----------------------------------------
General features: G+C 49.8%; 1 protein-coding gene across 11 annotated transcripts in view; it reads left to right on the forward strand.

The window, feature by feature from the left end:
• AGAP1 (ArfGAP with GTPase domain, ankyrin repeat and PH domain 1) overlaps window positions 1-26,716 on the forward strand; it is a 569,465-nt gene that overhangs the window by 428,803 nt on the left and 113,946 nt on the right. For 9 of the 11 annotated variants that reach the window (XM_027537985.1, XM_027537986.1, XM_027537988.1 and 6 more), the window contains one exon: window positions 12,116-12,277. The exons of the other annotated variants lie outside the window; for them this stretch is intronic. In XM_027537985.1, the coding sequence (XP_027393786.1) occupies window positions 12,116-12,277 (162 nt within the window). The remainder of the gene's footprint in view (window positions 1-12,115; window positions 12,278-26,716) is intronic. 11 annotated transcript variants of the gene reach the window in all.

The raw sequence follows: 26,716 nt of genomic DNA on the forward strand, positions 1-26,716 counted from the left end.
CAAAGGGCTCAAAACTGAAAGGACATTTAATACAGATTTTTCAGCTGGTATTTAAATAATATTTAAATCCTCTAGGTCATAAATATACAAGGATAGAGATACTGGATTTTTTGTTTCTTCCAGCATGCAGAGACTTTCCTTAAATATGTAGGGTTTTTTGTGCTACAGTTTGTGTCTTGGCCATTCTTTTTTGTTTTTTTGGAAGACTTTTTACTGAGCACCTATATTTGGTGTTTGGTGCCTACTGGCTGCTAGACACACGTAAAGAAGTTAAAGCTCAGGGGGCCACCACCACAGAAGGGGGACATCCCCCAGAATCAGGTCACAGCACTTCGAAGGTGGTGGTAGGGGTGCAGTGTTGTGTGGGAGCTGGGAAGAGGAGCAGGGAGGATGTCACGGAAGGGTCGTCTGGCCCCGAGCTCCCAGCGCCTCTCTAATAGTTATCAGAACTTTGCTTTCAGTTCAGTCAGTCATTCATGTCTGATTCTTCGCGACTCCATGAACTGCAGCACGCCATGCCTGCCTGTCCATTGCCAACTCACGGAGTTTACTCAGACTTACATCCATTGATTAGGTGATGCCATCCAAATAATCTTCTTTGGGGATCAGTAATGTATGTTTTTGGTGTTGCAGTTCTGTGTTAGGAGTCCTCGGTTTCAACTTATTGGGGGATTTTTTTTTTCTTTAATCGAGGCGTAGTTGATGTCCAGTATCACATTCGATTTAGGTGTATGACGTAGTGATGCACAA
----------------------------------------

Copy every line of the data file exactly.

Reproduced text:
General features: G+C 49.8%; 1 protein-coding gene across 11 annotated transcripts in view; it reads left to right on the forward strand.

The window, feature by feature from the left end:
• AGAP1 (ArfGAP with GTPase domain, ankyrin repeat and PH domain 1) overlaps window positions 1-26,716 on the forward strand; it is a 569,465-nt gene that overhangs the window by 428,803 nt on the left and 113,946 nt on the right. For 9 of the 11 annotated variants that reach the window (XM_027537985.1, XM_027537986.1, XM_027537988.1 and 6 more), the window contains one exon: window positions 12,116-12,277. The exons of the other annotated variants lie outside the window; for them this stretch is intronic. In XM_027537985.1, the coding sequence (XP_027393786.1) occupies window positions 12,116-12,277 (162 nt within the window). The remainder of the gene's footprint in view (window positions 1-12,115; window positions 12,278-26,716) is intronic. 11 annotated transcript variants of the gene reach the window in all.

The raw sequence follows: 26,716 nt of genomic DNA on the forward strand, positions 1-26,716 counted from the left end.
CAAAGGGCTCAAAACTGAAAGGACATTTAATACAGATTTTTCAGCTGGTATTTAAATAATATTTAAATCCTCTAGGTCATAAATATACAAGGATAGAGATACTGGATTTTTTGTTTCTTCCAGCATGCAGAGACTTTCCTTAAATATGTAGGGTTTTTTGTGCTACAGTTTGTGTCTTGGCCATTCTTTTTTGTTTTTTTGGAAGACTTTTTACTGAGCACCTATATTTGGTGTTTGGTGCCTACTGGCTGCTAGACACACGTAAAGAAGTTAAAGCTCAGGGGGCCACCACCACAGAAGGGGGACATCCCCCAGAATCAGGTCACAGCACTTCGAAGGTGGTGGTAGGGGTGCAGTGTTGTGTGGGAGCTGGGAAGAGGAGCAGGGAGGATGTCACGGAAGGGTCGTCTGGCCCCGAGCTCCCAGCGCCTCTCTAATAGTTATCAGAACTTTGCTTTCAGTTCAGTCAGTCATTCATGTCTGATTCTTCGCGACTCCATGAACTGCAGCACGCCATGCCTGCCTGTCCATTGCCAACTCACGGAGTTTACTCAGACTTACATCCATTGATTAGGTGATGCCATCCAAATAATCTTCTTTGGGGATCAGTAATGTATGTTTTTGGTGTTGCAGTTCTGTGTTAGGAGTCCTCGGTTTCAACTTATTGGGGGATTTTTTTTTTCTTTAATCGAGGCGTAGTTGATGTCCAGTATCACATTCGATTTAGGTGTATGACGTAGTGATGCACAA